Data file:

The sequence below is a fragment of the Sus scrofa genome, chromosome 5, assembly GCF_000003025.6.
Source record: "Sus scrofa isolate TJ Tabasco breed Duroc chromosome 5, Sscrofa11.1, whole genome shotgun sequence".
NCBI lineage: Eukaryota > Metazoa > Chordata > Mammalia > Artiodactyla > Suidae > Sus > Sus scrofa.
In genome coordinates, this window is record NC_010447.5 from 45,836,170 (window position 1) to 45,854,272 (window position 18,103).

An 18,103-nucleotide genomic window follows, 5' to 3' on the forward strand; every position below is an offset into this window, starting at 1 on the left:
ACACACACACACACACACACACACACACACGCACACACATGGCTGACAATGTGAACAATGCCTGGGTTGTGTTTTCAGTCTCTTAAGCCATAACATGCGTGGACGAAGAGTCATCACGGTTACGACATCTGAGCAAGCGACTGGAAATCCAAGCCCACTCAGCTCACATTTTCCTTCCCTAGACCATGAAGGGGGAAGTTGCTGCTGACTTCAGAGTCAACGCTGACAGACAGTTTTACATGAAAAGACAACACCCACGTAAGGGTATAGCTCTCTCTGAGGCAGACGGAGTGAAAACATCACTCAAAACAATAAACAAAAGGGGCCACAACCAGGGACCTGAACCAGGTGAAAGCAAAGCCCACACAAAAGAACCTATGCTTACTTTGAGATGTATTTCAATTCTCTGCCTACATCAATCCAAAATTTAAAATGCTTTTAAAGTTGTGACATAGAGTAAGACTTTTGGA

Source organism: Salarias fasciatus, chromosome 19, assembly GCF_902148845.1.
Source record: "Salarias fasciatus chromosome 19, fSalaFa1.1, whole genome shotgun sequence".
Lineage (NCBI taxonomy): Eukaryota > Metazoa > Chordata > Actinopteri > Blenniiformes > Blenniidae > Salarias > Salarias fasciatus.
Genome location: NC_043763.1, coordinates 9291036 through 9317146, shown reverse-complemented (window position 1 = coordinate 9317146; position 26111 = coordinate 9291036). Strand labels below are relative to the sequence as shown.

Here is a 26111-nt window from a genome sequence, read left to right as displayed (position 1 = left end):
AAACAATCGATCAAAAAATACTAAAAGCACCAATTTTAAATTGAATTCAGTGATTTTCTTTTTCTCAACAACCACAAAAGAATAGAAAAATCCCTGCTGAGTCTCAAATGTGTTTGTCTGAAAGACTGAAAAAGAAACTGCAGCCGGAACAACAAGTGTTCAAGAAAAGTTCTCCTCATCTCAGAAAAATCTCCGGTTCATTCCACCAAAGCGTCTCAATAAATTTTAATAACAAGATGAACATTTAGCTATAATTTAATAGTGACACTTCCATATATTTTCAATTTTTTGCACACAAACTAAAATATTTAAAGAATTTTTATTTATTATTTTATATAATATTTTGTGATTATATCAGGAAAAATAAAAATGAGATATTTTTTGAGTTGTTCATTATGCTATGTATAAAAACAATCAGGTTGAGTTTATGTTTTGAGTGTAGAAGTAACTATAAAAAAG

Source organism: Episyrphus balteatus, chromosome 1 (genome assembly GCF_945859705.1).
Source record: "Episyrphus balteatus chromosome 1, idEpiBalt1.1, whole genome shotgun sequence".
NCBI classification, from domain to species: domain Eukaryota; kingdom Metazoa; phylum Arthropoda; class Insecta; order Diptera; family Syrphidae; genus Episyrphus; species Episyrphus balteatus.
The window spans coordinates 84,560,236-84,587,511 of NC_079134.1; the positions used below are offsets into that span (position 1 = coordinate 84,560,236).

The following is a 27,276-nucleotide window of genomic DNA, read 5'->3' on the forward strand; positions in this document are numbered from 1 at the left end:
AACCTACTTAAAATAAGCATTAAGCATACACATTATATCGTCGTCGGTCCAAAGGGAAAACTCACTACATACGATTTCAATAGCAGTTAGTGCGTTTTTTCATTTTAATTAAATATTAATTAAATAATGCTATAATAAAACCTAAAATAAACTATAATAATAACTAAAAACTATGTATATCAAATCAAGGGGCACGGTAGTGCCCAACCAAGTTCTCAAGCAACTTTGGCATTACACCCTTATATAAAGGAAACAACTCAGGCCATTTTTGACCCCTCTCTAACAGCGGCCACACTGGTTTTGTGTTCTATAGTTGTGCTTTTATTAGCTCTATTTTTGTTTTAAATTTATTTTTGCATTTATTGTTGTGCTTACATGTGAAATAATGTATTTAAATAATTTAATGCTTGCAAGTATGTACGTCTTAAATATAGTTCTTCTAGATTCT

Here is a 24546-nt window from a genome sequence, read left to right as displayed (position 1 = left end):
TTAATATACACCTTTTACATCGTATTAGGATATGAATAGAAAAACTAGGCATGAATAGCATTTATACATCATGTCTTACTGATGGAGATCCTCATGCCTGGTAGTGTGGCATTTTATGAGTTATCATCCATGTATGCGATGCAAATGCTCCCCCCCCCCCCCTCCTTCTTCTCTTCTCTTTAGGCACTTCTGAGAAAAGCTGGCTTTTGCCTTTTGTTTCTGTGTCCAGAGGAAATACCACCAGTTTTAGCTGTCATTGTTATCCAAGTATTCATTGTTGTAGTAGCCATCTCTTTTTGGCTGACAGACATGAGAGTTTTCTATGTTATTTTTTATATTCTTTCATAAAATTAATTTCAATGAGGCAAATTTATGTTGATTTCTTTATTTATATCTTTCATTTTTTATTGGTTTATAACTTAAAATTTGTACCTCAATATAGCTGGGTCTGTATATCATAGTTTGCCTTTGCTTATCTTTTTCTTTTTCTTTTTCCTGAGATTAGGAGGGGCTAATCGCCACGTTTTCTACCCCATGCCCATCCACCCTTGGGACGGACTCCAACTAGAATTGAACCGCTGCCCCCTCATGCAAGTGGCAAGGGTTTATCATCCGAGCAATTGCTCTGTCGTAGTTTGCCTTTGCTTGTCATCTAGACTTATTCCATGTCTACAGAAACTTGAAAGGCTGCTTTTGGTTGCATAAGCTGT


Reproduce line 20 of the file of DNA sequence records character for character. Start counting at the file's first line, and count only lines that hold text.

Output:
TTAATATACACCTTTTACATCGTATTAGGATATGAATAGAAAAACTAGGCATGAATAGCATTTATACATCATGTCTTACTGATGGAGATCCTCATGCCTGGTAGTGTGGCATTTTATGAGTTATCATCCATGTATGCGATGCAAATGCTCCCCCCCCCCCCCTCCTTCTTCTCTTCTCTTTAGGCACTTCTGAGAAAAGCTGGCTTTTGCCTTTTGTTTCTGTGTCCAGAGGAAATACCACCAGTTTTAGCTGTCATTGTTATCCAAGTATTCATTGTTGTAGTAGCCATCTCTTTTTGGCTGACAGACATGAGAGTTTTCTATGTTATTTTTTATATTCTTTCATAAAATTAATTTCAATGAGGCAAATTTATGTTGATTTCTTTATTTATATCTTTCATTTTTTATTGGTTTATAACTTAAAATTTGTACCTCAATATAGCTGGGTCTGTATATCATAGTTTGCCTTTGCTTATCTTTTTCTTTTTCTTTTTCCTGAGATTAGGAGGGGCTAATCGCCACGTTTTCTACCCCATGCCCATCCACCCTTGGGACGGACTCCAACTAGAATTGAACCGCTGCCCCCTCATGCAAGTGGCAAGGGTTTATCATCCGAGCAATTGCTCTGTCGTAGTTTGCCTTTGCTTGTCATCTAGACTTATTCCATGTCTACAGAAACTTGAAAGGCTGCTTTTGGTTGCATAAGCTGT